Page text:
late third period goal brought the score to within one, the ladies earned their way into the finals against the host Stratford Aces. Rumor is that the Aces felt the same way, having watched the Rangers play some serious house-league style of hockey in the round robin. The ladies remained strong, finding their game against a determined Aces team. In a game that had fans from both sides cheering loudly, overtime solved nothing so we were off to a shoot-out! We practice for a reason and allowing only one goal-against while scoring two was the team’s reward for all that practicing. On behalf of the Kitchener Lady
Great start for the Lady Rangers Novice B team The Lady Rangers Novice B season is off to a great start! The girls are very excited to be coached by several young women with Lady Ranger experience. Assistant Coach Lauren Coxon has returned from playing NCAA and OUAA hockey to her roots in Kitchener. Madison Mitchell finished her minor hockey career on last year’s Lady Rangers Midget AA team and is excited to begin the next phase in her minor hockey life as a coach! The team is also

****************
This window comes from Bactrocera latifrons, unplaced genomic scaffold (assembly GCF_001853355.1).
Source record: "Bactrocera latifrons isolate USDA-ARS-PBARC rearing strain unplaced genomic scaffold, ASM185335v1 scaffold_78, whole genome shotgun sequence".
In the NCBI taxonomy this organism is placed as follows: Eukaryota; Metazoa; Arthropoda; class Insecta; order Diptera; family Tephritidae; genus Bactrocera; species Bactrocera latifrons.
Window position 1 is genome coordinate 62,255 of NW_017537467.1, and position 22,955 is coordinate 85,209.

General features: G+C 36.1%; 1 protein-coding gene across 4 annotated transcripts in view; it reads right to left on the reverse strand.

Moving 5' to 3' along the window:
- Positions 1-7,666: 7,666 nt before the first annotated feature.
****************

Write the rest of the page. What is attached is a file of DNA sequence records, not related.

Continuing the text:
excited to have several young women from local Midget AA and PWHL teams helping with practices. In the team’s first four games, the girls have responded exceptionally well to their coaching by winning all four games and only allowing a single goal against — three shutouts! On September 24, the team celebrated with a pancake breakfast at Coach Chris’s house. What a great start to what looks to be an exciting season!
Lady Rangers Intermediate A team is looking forward to the playoffs